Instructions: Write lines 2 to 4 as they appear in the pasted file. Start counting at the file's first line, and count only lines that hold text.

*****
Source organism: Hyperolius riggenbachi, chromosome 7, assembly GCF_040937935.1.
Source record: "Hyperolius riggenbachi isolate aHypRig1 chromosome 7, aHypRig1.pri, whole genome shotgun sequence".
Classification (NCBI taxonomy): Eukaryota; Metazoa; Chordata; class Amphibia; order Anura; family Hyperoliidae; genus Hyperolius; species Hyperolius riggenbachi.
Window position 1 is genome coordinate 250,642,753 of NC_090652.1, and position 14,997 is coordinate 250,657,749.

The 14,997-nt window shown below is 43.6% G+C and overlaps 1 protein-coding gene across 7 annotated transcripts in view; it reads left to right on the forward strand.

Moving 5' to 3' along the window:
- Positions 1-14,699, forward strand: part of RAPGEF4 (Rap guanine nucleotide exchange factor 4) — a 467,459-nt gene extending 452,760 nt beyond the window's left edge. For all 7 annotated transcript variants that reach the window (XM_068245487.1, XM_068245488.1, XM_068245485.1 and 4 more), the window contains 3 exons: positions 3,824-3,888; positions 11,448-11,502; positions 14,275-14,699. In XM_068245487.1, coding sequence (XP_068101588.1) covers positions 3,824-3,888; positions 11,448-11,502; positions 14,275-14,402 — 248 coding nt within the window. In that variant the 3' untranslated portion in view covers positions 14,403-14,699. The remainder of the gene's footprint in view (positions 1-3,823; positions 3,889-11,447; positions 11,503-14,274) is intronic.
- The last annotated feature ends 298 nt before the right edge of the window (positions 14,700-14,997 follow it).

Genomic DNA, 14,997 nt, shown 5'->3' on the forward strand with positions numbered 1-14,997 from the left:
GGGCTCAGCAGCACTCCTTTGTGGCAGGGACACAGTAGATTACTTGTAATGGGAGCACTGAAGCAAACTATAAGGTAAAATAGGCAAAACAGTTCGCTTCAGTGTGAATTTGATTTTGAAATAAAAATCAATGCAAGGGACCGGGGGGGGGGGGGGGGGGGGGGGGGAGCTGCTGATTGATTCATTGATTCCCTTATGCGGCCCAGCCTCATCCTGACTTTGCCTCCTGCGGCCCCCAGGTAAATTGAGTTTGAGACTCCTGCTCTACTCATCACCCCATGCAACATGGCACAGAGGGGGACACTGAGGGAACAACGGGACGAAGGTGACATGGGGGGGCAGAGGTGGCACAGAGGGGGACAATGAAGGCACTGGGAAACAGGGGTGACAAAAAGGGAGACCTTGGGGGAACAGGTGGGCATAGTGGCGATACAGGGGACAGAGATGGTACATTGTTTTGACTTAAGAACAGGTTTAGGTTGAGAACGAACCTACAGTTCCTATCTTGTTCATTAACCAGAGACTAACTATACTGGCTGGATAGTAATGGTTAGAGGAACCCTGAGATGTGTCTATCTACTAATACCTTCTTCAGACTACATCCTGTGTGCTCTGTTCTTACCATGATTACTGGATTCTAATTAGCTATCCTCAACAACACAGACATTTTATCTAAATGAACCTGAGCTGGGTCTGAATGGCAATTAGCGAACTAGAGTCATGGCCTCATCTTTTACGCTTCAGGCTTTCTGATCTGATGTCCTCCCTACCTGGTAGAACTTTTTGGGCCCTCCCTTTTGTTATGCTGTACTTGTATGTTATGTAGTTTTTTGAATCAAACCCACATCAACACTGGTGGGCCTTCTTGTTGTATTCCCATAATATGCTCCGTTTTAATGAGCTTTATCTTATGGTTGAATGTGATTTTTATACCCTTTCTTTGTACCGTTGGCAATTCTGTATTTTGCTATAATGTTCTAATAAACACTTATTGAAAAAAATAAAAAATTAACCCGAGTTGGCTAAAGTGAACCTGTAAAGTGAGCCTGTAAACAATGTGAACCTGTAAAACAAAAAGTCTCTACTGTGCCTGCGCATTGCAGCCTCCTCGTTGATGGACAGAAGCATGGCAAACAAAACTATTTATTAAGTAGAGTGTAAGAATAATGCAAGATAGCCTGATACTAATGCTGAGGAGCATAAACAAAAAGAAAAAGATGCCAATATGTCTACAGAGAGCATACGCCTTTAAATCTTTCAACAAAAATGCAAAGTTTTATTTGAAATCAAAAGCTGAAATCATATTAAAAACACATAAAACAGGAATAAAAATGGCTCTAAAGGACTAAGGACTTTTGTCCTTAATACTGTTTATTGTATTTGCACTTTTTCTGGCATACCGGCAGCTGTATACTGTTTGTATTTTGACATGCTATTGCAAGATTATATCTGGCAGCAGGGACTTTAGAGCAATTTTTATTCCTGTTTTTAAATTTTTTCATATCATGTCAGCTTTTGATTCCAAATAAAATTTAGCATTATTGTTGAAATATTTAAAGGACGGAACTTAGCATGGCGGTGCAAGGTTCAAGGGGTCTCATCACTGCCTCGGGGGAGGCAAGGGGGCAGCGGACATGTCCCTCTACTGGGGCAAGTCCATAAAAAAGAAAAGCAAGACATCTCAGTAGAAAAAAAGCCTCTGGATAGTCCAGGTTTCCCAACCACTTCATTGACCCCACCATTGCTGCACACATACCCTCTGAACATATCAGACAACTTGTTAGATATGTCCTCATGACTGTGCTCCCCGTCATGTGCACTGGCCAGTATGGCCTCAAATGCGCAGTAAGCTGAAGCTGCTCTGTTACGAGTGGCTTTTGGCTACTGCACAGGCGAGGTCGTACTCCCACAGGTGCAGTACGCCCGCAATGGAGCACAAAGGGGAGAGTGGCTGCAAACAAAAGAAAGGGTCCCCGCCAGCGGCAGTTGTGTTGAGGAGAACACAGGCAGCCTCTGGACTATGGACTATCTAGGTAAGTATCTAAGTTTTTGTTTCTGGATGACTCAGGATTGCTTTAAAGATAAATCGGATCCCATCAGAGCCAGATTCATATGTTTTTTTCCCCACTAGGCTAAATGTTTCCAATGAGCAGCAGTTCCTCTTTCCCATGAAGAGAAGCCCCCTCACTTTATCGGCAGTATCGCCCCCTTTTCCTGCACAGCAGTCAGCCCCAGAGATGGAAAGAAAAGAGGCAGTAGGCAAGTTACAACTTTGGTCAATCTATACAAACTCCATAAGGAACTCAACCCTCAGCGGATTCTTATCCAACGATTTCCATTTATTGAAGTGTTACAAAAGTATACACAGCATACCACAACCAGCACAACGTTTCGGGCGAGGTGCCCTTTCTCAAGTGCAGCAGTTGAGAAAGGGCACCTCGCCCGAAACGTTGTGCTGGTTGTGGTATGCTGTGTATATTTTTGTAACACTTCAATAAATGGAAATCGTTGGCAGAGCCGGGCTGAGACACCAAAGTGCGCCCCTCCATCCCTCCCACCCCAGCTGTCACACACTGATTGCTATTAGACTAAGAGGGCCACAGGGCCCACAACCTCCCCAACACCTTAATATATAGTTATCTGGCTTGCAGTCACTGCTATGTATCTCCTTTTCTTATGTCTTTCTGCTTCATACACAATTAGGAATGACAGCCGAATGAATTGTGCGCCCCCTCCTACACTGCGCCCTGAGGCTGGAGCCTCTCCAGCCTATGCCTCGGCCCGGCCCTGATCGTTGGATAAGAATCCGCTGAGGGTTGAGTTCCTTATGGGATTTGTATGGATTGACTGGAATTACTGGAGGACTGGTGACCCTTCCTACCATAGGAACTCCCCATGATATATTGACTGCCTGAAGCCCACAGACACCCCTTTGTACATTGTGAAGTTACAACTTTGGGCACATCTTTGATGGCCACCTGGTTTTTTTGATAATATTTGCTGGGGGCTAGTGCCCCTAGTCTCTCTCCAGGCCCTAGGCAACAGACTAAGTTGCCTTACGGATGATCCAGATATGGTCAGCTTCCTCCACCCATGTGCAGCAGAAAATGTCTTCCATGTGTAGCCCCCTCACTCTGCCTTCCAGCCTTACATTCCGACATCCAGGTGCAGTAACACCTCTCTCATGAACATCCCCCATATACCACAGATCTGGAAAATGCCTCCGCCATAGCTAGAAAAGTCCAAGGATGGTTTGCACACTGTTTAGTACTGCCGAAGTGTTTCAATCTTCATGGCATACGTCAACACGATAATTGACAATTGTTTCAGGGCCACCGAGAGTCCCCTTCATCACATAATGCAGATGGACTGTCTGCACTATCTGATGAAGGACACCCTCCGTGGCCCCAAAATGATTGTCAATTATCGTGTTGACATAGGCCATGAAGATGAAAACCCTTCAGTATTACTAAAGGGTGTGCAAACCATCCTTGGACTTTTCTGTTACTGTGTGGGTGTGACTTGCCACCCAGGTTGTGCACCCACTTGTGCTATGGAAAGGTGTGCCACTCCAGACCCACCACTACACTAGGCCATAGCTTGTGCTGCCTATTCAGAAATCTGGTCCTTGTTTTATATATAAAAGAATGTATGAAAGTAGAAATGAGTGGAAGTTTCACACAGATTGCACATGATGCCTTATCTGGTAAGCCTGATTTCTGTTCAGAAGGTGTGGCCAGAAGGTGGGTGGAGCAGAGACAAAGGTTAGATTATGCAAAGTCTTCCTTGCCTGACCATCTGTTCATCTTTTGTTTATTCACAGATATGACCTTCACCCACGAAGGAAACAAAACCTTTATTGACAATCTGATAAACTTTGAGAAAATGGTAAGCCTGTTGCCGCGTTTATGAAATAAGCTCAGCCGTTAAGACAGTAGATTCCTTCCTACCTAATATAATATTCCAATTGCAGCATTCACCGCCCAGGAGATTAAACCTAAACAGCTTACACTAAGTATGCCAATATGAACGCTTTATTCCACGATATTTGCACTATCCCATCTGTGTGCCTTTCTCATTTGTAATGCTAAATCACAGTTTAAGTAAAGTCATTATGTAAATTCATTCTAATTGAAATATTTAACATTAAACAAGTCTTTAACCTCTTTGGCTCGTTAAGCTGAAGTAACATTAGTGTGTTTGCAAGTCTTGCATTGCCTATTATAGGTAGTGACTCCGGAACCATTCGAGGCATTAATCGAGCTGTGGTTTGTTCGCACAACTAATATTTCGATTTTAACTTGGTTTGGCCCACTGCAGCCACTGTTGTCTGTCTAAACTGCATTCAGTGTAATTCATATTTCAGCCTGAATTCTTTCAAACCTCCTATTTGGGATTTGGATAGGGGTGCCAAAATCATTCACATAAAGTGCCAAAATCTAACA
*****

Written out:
Source record: "Hyperolius riggenbachi isolate aHypRig1 chromosome 7, aHypRig1.pri, whole genome shotgun sequence".
Classification (NCBI taxonomy): Eukaryota; Metazoa; Chordata; class Amphibia; order Anura; family Hyperoliidae; genus Hyperolius; species Hyperolius riggenbachi.
Window position 1 is genome coordinate 250,642,753 of NC_090652.1, and position 14,997 is coordinate 250,657,749.